Rate debt written off in Northern Ireland rises by 50%
The amount of rate debt written off from March 2009 to March 2010 increased by 50% on the previous year's total, the BBC has learned.
The write-off peaked at £15m and is expected to rise even further.What the papers say
The BBC understands that the body responsible for collecting rates has built in a provision for a £20m write-off this year.
Land and Property Services (LPS) said the write-off was due to the economic downturn.
The body collects more than £1bn in rates each year. At the moment more than £150m in household rates remain outstanding.
In addition there has been an increase of 167% in the number of people who have had to enter into special arrangements because of difficulties in meeting payments.
Last year around 2,000 people sought help. But, up to March of this year, that figure rose to around 5,400.
In addition LPS has said they are taking a record number of people to court over non-payment of rates bills.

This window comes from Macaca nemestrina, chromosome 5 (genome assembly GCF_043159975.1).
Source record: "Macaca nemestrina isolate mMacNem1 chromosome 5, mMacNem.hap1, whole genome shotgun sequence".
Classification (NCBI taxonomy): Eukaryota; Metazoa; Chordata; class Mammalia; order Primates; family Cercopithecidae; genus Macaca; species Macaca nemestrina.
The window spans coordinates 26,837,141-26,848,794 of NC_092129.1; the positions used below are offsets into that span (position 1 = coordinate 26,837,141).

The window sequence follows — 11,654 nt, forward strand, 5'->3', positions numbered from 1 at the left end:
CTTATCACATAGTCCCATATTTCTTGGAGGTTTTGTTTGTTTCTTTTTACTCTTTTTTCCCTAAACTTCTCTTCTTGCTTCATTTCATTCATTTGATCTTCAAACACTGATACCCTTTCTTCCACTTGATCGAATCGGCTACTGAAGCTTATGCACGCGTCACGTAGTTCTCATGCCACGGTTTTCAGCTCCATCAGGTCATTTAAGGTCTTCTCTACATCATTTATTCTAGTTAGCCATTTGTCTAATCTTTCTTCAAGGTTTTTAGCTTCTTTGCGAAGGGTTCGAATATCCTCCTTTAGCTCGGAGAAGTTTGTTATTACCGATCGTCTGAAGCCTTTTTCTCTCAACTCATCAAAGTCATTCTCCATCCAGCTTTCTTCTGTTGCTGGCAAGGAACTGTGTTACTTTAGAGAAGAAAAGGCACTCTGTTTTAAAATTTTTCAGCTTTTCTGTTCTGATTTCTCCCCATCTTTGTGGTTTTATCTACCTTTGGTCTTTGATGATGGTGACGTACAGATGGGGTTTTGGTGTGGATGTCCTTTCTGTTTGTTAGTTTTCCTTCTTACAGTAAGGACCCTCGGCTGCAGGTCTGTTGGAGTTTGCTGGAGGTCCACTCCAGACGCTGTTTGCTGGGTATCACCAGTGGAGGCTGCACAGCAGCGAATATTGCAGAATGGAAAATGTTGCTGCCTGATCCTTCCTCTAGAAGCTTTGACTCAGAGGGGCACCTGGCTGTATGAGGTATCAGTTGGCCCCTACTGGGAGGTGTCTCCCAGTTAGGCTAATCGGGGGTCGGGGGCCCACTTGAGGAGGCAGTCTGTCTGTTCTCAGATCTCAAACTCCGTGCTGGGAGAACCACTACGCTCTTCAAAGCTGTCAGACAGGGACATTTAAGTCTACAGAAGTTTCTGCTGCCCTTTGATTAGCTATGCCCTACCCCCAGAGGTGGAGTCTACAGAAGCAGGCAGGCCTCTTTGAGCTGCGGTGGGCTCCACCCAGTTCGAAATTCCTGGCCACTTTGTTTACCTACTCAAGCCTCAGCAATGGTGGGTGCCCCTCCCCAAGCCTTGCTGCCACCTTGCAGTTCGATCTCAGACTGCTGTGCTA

BBC business correspondent Kevin Magee described the amount of money owed to LPS as "particularly significant".
"This is due to the fact that the block grant - the money that comes from the treasury in London to the Stormont executive, has been cut.
"This means that there is a greater reliance on locally raised funds which is what the rates are.
"Half the money raised through the rates goes to local government, i.e. councils, and the other half goes into the pot at Stormont."
He added: "To have to forego £156m - that's a huge dent in the budget".